Euro debt chaos on Italy vote

Italian revulsion at harsh austerity has boiled over, writes Ambrose Evans-Pritchard.

Italian revulsion at harsh austerity has boiled over, writes Ambrose Evans-Pritchard.

THE eurozone's debt crisis strategy is in chaos after anti-austerity parties appeared on track to win a majority of seats in the Italian Parliament, vastly complicating efforts to forge a government able to carry through EU-imposed reforms

In an earthquake result, the Five Star protest movement of comedian Beppe Grillo looked likely to emerge as the biggest single party in the lower house. The scourge of bankers and corrupt elites, Mr Grillo has campaigned for a return to the lira and a restructuring of Italy's €1.9 trillion ($A2.4 trillion) public debt.

The conservative bloc of ex-premier Silvio Berlusconi looked poised to win the Senate, coming back from the political grave with vows to rip up the EU's austerity plans and push through tax cuts to pull Italy out of a deep slump.

"The majority of Italians have clearly voted against the Brussels consensus. That is a damning indictment," said Mats Persson from Open Europe.

A euphoric rally on European bond and stockmarkets early on Monday gave way to abrupt selling as it became clear Italy would have a hung parliament and no consensus over fundamental policies, leaving the country almost ungovernable.

The yield spread of 10-year Italian bonds over German Bunds jumped 30 basis points to 290 in late trading. The MIB index of stocks in Milan had a roller-coaster day, while the euro gave up its early gains against the dollar.

The centre-Left Democrats of Pier Luigi Bersani won the most votes on the popular count with pledges to stay the course on EU crisis strategy, but fell short of seats under Italy's complicated electoral system. He cannot pass legislation without the backing of both houses.

His economic spokesman, Stefano Fassina, said the result pointed to paralysis, and might force a second election.

It is unclear whether the European Central Bank (ECB) can continue to stand behind the Italian debt market under its Outright Monetary Transactions (OMT) scheme if there is no party able to deliver on austerity cuts and reforms demanded by Berlin and Brussels.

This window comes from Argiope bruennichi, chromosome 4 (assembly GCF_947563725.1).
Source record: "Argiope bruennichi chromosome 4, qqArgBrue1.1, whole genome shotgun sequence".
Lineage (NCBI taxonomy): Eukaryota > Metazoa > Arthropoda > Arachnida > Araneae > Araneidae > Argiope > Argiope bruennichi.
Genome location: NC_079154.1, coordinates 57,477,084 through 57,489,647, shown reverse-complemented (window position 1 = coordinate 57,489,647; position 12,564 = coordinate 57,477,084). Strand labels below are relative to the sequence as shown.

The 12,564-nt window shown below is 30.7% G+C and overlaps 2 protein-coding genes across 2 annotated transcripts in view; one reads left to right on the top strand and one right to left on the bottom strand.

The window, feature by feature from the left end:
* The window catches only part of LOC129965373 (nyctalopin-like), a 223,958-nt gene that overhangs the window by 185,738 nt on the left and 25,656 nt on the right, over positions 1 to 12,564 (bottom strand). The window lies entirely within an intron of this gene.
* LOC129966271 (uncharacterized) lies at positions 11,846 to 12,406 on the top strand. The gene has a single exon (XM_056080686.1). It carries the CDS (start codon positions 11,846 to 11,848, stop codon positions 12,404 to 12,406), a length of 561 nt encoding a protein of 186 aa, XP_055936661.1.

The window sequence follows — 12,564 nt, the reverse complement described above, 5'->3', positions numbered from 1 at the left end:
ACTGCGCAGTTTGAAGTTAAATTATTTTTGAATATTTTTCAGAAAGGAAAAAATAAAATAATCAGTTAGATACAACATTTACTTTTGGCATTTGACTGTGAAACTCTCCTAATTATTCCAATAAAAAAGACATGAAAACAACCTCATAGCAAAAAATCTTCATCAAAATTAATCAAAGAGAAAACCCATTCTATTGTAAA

"People have forgotten that the OMT cannot be triggered without a vote in the German Bundestag. This is going to be a huge problem, and we may be back to the political standoff between the North and South of Europe," Mr Persson said.

Giuseppe Ragusa, from Luiss Guido Carli University in Rome, said there would be strong pressure to include outgoing premier Mario Monti in any new configuration to reassure markets and create a fig leaf of continuity to keep the ECB on board, even though Mr Monti himself suffered a serious defeat.

His Civic List won just 9 per cent of the vote in what amounted to a popular rejection of his hair-shirt policies. "It is a disaster for Monti, calling into question every thing he has done. He must regret that he ever got drawn into politics," said Gary Jenkins from Swordfish Research.

Mr Monti took power 15 months ago at the head of a technocrat team after Mr Berlusconi was forced from office in murky circumstances.

Mr Berlusconi, Italy's richest man, alleges that he was the victim of a "coup d'etat" orchestrated by EU officials and German political leaders. He has made no secret of his thirst for revenge. "This election is close to being the worst-case scenario for the markets. If there is one wildcard in the European pack willing to do anything, it is Silvio Berlusconi, and he is sitting on the biggest barrel of gunpowder in Europe," Mr Jenkins said.

"Italy is big enough to blow up the whole eurozone. That means Italy's leader can take a tough line in the pyschological game with Germany. The question is what markets will do. The Italian debt auction on Wednesday will be very interesting to watch."

Analysts say that even if Mr Bersani is able to put together a government, he cannot ignore the anti-establishment message of the election. "His own party is very divided. He has his own faction that wants to let up on austerity and stand up to Chancellor Angel Merkel," Professor Ragusa said.

The reforms carried out by Mr Monti have covered the "low-hanging fruit" only, with the more difficult tasks still ahead. "I don't see any solution if there is a hung parliament," he said. Analysts say Italy is in a state of popular revulsion, unwilling to accept further retrenchment after suffering six years of austerity and cutbacks.

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